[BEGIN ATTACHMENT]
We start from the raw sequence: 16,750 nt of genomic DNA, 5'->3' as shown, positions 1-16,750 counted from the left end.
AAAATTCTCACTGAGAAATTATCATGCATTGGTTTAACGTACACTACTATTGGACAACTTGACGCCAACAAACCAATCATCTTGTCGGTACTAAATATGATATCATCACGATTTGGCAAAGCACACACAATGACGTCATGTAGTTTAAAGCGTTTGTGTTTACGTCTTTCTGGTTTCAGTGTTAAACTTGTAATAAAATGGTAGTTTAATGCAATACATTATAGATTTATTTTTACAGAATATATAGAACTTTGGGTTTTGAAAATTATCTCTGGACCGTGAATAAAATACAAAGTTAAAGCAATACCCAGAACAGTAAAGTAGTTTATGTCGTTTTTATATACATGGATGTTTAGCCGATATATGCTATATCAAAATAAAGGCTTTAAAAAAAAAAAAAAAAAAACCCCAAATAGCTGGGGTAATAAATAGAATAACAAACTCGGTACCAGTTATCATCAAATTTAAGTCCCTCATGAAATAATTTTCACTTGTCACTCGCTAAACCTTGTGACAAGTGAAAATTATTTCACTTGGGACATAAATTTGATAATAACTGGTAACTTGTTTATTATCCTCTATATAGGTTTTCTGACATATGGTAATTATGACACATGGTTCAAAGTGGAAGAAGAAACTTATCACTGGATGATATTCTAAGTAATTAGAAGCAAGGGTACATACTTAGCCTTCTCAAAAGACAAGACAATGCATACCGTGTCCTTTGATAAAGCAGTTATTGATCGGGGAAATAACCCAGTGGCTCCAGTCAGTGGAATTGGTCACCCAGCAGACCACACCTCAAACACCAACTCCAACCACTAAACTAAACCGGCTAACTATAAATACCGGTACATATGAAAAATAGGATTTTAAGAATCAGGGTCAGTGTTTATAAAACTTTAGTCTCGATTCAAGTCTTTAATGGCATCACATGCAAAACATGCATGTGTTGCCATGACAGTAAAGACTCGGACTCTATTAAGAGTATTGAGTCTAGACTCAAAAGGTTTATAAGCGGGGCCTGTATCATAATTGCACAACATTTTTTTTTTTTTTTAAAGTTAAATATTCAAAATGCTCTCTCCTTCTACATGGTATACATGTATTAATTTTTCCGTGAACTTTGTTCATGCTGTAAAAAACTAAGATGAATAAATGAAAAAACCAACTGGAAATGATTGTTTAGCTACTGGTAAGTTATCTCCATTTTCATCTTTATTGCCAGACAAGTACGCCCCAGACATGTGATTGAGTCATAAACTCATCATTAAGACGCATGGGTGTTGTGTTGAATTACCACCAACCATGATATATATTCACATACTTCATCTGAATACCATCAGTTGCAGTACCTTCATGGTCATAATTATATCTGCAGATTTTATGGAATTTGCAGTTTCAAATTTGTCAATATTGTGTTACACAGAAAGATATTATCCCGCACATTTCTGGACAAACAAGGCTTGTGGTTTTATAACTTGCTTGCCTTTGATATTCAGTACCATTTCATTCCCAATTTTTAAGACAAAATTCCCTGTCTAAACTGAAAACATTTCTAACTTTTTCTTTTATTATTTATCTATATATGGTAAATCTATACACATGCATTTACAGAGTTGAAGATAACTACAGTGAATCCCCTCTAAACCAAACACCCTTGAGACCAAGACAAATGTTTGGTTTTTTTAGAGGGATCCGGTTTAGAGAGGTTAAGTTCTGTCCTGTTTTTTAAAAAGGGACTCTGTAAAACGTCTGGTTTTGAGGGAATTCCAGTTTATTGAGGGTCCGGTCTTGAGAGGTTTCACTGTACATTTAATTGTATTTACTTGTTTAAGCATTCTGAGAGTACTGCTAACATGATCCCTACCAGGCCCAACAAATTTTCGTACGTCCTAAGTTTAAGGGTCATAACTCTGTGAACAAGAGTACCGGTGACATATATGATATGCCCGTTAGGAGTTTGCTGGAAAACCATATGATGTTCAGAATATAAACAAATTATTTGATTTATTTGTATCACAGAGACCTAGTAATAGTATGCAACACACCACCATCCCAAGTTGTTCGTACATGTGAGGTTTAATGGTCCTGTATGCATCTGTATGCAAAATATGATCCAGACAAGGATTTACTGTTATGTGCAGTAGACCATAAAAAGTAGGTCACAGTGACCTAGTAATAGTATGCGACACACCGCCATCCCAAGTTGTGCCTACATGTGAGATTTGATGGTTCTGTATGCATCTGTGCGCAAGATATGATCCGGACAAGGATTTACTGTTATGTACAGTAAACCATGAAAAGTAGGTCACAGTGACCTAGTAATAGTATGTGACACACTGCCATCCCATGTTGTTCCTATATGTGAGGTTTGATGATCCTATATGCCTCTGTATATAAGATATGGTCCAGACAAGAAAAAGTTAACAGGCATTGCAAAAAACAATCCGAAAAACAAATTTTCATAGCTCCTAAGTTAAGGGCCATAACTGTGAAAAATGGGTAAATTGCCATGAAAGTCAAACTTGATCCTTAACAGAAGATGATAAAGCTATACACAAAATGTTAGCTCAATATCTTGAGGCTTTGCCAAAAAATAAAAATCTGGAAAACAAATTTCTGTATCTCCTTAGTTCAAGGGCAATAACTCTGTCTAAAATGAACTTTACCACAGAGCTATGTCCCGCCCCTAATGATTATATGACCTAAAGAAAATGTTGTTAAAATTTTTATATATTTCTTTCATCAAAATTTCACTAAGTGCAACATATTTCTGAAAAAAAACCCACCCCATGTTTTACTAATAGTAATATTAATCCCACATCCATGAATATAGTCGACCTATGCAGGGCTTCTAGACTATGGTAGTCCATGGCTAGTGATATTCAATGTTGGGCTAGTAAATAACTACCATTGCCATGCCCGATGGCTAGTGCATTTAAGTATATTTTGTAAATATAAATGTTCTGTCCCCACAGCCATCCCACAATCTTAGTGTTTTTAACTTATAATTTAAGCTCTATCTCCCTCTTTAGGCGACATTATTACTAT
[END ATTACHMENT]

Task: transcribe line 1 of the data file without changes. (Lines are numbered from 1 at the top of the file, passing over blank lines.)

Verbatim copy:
We start from the raw sequence: 16,750 nt of genomic DNA, 5'->3' as shown, positions 1-16,750 counted from the left end.